Disadvantages to a partitioned HD?

Discussion in 'Windows, Linux & Others on the Mac' started by maxeman, Jan 15, 2010.

  1. maxeman macrumors newbie

    Joined:
    Jan 14, 2010
    Location:
    Georgia
    #1
    First off I am looking to buy a MBP and have never owned an apple before. I will need to run various types of architectural and estimating software in the near future (Autodesk products, takeoff, SureTrack) which, right now, are only compatible with windows :eek: . I have read about Bootcamp and installing windows on an partitioned piece of the hard drive. I had a couple questions regarding the procedure.

    Does this void Apple's warranty? Do i need a bigger HD if I intend on doing this? Is it reliable? Is it recommended? What are the key disadvantages?
     
  2. MacDawg macrumors P6

    MacDawg

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    #2
    No, it doesn't void the warranty... you use Apple's Boot Camp software to do it

    HDD size will depend on how much you want to allocate to Windows, but you probably won't need a bigger one

    Yes, it is reliable, but not without some issues... waiting on a Boot Camp update from Apple

    Recommended? Hmmmmm. I prefer using virtualization with Fusion instead, but you can do both. If you need native speed, you will want to Boot Camp.

    No disadvantages, just be sure to print the directions and follow them closely

    Woof, Woof - Dawg [​IMG]
     
  3. chrono1081 macrumors 604

    chrono1081

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    #3
    I partition my drives all the time, it wont void your warranty as it does nothing to the hardware. There are no disadvantages unless maybe you want to clone a drive.

    I too suggest using virtualization like the previous poster mentioned however like he also stated, if you need native speed use bootcamp.

    One thing I will suggest is allot a little more space then you think you will need when you partition.
     
  4. GSMiller macrumors 68000

    GSMiller

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    #4
    I have never experienced any issues with partitioning my Macs HDD to install Windows. It's just like having a regular PC and simple to do.
     
  5. maxeman thread starter macrumors newbie

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  6. whooleytoo macrumors 603

    whooleytoo

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    #6
    If you boot up your Mac into Windows (using Boot Camp), Windows apps will run at the same speed as they would on a similar-spec PC; there is very, very little difference. This is what the poster meant by native speed.

    If you were to run windows within a virtualisation app (such as Fusion or Parallels Desktop), it'll run quite usably, but still a lot slower than the above.
     
  7. maxeman thread starter macrumors newbie

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    #7
    Then why would I want to run virtualisation software when I could get better speeds out of Bootcamp?
     
  8. 1ofthedavids macrumors regular

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    Jun 8, 2009
    #8
    Convenience. Why bother rebooting into Windows when you can simply launch a virtual machine from within OS X, if you don't need native speeds.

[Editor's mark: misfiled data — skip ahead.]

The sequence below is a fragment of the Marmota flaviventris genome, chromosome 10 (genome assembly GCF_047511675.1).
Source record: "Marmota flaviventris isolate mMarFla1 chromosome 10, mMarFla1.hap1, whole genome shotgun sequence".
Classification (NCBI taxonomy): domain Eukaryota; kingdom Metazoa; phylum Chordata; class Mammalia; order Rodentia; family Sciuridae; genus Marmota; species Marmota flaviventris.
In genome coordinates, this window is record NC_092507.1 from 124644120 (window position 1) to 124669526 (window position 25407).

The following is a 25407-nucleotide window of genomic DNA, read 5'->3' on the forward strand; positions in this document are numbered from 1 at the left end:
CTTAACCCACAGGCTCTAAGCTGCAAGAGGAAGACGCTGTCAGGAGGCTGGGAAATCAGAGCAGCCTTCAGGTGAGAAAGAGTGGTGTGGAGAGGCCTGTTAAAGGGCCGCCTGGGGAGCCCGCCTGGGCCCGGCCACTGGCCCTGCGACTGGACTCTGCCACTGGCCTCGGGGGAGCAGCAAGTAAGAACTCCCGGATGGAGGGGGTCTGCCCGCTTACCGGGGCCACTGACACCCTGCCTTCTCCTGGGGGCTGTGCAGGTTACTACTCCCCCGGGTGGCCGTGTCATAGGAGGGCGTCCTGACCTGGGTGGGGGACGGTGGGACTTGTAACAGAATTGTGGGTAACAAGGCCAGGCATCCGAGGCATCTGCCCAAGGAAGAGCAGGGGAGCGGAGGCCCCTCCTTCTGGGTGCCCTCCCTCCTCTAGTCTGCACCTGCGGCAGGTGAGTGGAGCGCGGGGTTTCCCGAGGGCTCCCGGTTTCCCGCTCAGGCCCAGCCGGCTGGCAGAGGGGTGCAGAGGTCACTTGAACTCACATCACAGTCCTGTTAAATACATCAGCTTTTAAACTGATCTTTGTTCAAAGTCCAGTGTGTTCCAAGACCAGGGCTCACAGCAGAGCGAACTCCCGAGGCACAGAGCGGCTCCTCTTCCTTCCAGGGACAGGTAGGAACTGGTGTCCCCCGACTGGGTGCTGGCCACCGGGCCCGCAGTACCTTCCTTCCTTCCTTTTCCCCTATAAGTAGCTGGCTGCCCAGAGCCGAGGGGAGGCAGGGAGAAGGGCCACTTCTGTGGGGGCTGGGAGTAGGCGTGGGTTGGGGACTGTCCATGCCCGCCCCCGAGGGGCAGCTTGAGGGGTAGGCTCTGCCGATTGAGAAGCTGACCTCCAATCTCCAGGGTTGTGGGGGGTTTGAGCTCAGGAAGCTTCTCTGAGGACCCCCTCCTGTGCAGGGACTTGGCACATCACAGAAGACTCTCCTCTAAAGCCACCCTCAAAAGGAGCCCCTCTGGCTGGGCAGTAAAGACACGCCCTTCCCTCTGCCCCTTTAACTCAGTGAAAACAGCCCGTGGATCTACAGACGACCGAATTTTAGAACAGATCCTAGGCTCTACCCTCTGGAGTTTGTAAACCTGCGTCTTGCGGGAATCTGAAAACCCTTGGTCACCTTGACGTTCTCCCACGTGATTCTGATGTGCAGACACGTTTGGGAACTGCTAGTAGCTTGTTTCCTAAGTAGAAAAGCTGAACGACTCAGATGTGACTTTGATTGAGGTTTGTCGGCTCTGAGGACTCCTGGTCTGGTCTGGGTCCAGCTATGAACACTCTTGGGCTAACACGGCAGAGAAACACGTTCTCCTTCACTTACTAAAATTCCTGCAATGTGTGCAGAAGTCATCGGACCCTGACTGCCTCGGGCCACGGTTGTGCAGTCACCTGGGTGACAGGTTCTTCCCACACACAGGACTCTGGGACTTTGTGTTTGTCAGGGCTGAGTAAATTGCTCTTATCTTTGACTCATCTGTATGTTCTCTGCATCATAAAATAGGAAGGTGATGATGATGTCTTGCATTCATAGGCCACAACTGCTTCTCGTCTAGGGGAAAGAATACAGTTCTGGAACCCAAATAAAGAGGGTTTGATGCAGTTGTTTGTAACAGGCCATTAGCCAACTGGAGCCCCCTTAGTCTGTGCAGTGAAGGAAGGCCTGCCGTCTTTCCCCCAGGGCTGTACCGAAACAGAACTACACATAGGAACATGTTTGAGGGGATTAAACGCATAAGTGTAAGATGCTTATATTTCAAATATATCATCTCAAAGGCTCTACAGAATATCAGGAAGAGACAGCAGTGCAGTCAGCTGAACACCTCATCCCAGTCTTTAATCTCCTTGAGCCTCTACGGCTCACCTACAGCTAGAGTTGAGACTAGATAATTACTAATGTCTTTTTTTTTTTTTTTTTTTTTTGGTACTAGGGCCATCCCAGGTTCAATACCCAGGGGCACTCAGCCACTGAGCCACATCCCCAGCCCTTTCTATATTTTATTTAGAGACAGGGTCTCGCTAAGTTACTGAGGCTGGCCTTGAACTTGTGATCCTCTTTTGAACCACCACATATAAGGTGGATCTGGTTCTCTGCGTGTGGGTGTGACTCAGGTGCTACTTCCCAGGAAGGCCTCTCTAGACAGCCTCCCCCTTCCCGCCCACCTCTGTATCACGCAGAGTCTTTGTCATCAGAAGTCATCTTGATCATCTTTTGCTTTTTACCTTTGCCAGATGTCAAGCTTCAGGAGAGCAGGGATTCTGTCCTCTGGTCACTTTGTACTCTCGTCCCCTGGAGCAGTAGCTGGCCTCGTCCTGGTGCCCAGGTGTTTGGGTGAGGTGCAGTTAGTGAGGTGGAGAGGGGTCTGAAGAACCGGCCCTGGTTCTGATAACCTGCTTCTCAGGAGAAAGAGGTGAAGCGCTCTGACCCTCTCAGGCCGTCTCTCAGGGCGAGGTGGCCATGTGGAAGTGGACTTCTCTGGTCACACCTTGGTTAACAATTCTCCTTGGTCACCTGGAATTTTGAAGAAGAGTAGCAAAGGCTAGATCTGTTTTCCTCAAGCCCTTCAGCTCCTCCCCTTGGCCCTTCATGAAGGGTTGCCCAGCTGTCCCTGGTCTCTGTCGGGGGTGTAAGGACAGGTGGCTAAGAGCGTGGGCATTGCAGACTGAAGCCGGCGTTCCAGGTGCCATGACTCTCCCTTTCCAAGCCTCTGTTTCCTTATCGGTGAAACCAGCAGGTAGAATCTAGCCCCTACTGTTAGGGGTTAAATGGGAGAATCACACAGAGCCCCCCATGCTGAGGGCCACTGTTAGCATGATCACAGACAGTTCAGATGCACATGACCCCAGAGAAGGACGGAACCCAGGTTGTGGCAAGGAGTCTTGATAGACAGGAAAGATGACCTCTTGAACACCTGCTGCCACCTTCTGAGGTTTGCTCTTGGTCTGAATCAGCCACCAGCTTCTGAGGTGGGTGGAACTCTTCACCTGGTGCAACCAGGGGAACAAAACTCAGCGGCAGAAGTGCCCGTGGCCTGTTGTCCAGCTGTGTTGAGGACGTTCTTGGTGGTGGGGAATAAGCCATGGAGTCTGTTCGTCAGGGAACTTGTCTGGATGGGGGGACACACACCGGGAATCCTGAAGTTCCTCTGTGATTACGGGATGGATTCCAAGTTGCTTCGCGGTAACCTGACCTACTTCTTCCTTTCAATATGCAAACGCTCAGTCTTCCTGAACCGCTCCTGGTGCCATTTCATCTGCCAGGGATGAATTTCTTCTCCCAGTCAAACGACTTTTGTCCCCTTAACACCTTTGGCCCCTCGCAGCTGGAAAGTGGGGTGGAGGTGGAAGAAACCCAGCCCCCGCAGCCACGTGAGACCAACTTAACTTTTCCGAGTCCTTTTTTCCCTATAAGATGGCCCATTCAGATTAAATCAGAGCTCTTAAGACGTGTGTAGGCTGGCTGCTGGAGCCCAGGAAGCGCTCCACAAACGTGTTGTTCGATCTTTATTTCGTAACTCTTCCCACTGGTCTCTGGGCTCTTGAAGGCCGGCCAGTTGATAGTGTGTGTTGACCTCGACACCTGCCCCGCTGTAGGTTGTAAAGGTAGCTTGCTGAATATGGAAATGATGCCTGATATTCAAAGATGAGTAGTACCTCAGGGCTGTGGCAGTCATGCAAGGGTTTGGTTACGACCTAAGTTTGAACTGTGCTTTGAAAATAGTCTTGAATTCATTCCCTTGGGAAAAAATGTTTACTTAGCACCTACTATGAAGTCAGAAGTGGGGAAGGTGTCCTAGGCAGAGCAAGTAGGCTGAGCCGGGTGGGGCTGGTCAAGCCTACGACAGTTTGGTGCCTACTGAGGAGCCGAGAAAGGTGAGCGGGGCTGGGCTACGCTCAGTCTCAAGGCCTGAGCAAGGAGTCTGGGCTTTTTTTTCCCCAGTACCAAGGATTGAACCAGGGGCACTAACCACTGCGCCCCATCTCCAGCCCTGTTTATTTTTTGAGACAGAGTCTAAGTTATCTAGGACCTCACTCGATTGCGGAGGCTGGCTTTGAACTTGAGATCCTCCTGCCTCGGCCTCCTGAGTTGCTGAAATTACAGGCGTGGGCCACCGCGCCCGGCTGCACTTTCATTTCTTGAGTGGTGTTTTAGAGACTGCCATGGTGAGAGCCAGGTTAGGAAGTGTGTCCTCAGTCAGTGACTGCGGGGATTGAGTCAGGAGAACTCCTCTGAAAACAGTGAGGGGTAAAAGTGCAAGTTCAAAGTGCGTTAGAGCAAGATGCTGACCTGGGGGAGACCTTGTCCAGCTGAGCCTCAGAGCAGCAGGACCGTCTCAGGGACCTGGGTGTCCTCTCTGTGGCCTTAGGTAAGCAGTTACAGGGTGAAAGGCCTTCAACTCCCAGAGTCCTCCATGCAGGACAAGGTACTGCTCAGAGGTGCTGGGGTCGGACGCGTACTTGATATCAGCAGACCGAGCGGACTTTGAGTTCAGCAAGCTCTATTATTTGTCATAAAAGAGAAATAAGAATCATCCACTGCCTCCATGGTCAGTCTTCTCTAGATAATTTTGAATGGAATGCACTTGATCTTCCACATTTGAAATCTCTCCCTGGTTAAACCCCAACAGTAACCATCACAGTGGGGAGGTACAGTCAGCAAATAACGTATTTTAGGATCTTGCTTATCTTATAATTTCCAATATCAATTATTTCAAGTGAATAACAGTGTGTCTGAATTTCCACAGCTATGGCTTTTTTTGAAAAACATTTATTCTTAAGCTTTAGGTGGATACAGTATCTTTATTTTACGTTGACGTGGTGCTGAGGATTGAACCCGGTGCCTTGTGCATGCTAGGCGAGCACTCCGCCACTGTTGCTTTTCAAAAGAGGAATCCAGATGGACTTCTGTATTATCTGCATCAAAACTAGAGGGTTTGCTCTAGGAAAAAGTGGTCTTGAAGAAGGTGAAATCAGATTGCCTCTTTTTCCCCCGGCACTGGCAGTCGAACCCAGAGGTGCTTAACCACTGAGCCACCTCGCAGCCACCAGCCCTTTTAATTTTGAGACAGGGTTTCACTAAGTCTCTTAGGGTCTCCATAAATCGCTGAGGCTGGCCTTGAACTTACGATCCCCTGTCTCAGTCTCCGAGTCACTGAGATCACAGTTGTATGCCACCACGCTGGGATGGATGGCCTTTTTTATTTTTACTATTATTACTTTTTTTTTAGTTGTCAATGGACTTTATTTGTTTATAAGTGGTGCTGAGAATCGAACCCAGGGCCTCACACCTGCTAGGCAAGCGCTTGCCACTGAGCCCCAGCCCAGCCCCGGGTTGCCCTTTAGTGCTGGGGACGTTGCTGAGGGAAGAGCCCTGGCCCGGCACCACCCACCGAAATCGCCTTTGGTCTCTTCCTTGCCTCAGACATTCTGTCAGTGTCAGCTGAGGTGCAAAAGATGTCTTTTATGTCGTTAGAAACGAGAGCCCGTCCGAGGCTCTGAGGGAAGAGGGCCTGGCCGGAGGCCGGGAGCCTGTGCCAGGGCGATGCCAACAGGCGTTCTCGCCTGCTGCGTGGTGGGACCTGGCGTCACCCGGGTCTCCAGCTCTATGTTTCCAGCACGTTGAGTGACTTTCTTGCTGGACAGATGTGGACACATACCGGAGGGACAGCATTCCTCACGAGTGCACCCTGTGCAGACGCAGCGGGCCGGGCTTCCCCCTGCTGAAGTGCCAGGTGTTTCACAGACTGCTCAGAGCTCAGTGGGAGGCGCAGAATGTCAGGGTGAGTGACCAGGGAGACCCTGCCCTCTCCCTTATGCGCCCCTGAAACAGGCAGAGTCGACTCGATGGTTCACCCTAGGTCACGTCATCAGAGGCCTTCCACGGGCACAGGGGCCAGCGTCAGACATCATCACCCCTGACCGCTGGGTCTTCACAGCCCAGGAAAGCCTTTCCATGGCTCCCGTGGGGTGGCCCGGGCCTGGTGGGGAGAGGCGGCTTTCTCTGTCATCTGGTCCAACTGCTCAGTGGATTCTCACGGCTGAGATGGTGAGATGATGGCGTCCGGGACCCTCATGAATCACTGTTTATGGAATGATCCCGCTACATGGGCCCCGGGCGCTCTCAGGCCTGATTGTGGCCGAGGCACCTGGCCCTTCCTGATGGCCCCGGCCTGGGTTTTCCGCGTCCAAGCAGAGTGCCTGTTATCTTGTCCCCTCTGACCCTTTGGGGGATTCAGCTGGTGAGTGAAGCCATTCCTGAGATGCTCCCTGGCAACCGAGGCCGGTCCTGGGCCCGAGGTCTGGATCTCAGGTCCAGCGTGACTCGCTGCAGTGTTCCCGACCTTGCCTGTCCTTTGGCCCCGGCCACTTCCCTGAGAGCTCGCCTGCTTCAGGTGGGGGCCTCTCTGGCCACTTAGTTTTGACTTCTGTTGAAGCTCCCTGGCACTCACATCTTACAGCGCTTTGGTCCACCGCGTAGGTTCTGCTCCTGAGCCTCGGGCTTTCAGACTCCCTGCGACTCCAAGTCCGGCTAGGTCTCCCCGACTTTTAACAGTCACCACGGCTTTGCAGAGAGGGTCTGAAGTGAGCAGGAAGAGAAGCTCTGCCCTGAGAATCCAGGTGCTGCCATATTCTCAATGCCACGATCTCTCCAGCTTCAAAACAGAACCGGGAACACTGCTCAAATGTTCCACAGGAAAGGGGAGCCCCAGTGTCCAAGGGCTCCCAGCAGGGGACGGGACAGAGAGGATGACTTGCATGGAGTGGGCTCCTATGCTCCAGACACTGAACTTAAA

9. Infrared macrumors 68000

    Infrared

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    Mar 28, 2007
    #9
    A disadvantage for traditional spinning drives (as opposed to,
    say, SSDs) is that I/O performance for later partitions suffers.
     
  10. whooleytoo macrumors 603

    whooleytoo

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    Location:
    Cork, Ireland.
    #10
    As 1ofthedavids pointed out above - the advantage is convenience.

    With Boot Camp you need to restart to switch between Windows and Mac apps. With virtualisation, you can run them both side by side, copy and paste between Mac and Windows apps. If you have a multi-screen setup, you could have Windows running on one screen and OSX on the other. Or if you want to use the OSX feature Spaces, you can have dual-screen OSX, then switch Space to dual-screen Windows.

    It's a matter of personal priority - do you really need as much speed as possible, or do you really need to run the Mac apps at the same time as your Windows apps?
     
  11. MacDawg macrumors P6

    MacDawg

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    #11
    Exactly what I do. I have dual screens and I use spaces as well.
    Space 1 = OSX
    Space 2 = Win 7

    Just a keyboard stroke and I my computer can be either machine in an instant

    Or you can use Unity mode and see them both at the same time transparently

    Woof, Woof - Dawg [​IMG]
     
  12. JNB macrumors 604

    JNB

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    #12
    To the point of "speed," don't assume that your applications will really stress the machine enough to require a true boot into Windows. Typically, only games require all of the hardware capability to run well. As an example, I regularly run a VM of Windows Server 2003 and a proprietary Oracle-dependent app (where the db size can run to >100GB easily), and it is indistinguishable from native hardware in performance. This is giving the VM only half of my hardware to use (1 core, 2GB RAM). In fact, it's competitive in performance to a Level 4 Dell server.

    My personal preference is VM, as I can resize it quickly and easily, and not semi-permanantly "wall off" a major chunk of my drive. The aforementioned simultaneous interoperability between Win & Mac environments is a MAJOR boon, as well.
     

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